- As early as in 1975, in his seminal publication, Medical Nemesis, Ivan Illich (1975) had produced convincing evidence about some very disturbing aspects of practice of Western medicine. He pointed out that market driven practice of medicine has been instrumental in causing various kinds of serious iatrogenic consequences, mystification of medical practice and promotion of unjustified dependence of people on an increasingly powerful medical profession. He had summed up these undesirable aspects by calling it `medicalisation’ of life of people. As the situation deteriorated further in the years that followed, he coined the term `systematisations of medicine’, `corporatisation of medicine’. He calls its present more advanced stage as `conglamoratisation of medicine’ (personal communication, 2000).
- Even earlier, in 1946, as a counterpart of the post-war Beveridge Committee of the UK, the report of the Bhore Committee set up by the then British Indian Government (Government of India 1946) proclaimed that `inability to pay should not be allowed to come in way of seeking health services by all the citizens of the country’.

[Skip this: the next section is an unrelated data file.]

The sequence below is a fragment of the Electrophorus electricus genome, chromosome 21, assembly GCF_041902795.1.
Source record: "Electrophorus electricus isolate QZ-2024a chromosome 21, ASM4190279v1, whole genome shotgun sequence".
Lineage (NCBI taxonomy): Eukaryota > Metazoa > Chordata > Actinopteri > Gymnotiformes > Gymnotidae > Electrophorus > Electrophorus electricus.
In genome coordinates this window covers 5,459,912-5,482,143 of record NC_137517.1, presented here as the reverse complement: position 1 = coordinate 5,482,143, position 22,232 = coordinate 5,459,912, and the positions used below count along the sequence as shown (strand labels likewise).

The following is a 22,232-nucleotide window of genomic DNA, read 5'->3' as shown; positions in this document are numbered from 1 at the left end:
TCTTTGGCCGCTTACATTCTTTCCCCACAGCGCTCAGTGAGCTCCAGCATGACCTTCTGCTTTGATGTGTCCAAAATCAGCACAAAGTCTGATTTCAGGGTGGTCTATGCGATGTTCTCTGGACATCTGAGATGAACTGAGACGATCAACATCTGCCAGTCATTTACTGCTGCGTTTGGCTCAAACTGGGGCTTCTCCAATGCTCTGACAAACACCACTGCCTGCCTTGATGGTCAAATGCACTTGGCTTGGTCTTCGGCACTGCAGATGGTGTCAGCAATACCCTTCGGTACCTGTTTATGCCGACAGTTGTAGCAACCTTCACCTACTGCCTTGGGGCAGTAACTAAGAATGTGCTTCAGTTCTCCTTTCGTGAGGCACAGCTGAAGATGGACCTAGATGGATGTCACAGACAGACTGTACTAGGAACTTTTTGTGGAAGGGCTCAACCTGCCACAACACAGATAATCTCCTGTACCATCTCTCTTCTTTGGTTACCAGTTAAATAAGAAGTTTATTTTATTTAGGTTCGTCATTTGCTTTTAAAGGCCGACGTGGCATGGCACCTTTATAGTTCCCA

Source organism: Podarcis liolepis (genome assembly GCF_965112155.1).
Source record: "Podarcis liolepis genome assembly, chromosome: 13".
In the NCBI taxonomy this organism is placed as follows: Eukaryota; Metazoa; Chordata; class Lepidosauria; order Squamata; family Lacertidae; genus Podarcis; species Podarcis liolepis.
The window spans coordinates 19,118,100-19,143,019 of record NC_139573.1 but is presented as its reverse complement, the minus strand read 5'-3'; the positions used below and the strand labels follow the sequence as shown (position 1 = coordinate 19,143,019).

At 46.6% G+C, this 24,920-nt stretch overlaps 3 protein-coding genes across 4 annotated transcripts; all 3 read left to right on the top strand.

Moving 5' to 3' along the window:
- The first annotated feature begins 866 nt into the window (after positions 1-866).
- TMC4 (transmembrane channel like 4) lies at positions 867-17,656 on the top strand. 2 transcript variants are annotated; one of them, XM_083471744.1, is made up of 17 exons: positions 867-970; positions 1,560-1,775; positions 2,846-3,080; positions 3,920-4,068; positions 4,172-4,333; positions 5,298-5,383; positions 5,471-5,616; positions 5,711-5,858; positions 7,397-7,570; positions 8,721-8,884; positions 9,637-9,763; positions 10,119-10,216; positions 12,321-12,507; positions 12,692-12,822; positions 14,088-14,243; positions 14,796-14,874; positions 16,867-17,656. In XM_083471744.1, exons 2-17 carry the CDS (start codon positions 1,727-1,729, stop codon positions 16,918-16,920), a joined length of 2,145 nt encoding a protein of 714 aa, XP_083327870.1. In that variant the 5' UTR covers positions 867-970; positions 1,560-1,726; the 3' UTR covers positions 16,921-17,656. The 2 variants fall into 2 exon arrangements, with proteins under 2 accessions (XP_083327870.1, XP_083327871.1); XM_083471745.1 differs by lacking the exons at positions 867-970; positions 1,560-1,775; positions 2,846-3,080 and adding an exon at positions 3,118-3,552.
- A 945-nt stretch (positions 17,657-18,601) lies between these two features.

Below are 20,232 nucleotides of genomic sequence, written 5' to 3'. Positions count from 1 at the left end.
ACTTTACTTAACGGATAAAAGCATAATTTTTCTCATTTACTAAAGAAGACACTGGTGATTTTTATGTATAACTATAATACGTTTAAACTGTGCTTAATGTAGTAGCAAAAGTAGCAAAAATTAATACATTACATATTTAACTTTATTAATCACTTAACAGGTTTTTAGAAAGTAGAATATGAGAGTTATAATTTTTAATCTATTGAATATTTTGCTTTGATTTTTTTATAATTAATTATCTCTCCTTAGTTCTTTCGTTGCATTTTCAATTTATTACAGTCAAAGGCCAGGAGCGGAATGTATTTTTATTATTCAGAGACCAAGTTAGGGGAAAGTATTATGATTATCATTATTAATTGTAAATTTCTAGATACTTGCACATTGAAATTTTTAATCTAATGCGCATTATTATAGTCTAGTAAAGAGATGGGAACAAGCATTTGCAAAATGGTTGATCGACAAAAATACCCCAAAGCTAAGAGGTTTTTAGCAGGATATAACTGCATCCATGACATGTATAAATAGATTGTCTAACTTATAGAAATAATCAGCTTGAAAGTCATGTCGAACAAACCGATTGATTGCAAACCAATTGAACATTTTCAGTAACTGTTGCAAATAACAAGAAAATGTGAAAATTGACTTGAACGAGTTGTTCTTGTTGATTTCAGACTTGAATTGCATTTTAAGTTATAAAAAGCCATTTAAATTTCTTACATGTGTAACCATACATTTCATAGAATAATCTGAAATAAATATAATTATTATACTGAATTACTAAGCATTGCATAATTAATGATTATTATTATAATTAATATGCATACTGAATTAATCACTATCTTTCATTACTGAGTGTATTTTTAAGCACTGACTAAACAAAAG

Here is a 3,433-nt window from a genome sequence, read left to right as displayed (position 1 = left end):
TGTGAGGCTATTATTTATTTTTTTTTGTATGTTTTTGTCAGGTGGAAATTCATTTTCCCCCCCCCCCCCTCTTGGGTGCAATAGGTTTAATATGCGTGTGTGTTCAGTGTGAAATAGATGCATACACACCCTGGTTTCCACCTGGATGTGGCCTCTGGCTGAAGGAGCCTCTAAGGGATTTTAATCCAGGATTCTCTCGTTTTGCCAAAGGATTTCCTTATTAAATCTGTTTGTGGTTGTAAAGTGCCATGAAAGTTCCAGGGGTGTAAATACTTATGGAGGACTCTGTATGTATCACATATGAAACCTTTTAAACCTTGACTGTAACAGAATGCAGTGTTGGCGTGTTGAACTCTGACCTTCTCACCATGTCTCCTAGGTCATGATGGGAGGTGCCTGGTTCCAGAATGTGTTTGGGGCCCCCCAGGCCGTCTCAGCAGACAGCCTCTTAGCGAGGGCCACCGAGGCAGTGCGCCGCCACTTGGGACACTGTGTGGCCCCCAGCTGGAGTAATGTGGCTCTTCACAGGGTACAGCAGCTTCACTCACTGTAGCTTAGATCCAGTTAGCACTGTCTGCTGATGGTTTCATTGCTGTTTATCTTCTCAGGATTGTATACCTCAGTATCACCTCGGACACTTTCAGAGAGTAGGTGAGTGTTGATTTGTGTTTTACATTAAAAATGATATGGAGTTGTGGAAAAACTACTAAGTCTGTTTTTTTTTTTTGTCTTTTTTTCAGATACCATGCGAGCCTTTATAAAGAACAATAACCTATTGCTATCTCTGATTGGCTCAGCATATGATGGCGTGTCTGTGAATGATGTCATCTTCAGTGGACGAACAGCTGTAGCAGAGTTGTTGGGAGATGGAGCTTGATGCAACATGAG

Apparently, the Commission suffered from such massive blindspots that they could not see the significance of such critical concepts of public health practice in their study of the macroeconomic aspects of health. Even within this narrow vision, which is confined to the economic concept of a public good, there have been great deal of ambivalence in defining the scope of this obviously utopian concept, both globally as well as nationally. This is manifested in their identifying global health good only to a few of the numerous communicable diseases; the enormous task of combating such problems as undernutrition and malnutrition, maternal mortality and morbdity, anaemia and pneumonia seem to have entirely escaped their attention span while they made recommendation for making health as a global public good. Also, considering the very narrow vision of the Commission, it is not unexpected that they overlooked the patently poor performance of the earlier global initiatives in health for which the rich countries have poured in billions of dollars (Banerji 1999). Also, dutifully following its very distorted thinking, The IPHN Bulletin starts by entioning,`The World Health Organization is calling for a massive investment by the rich governments of the world into the health of the world’s poor’. The figure given by the Commission is US$27 billion annually by 2007′, which is `estimated to save 8million lives per year’.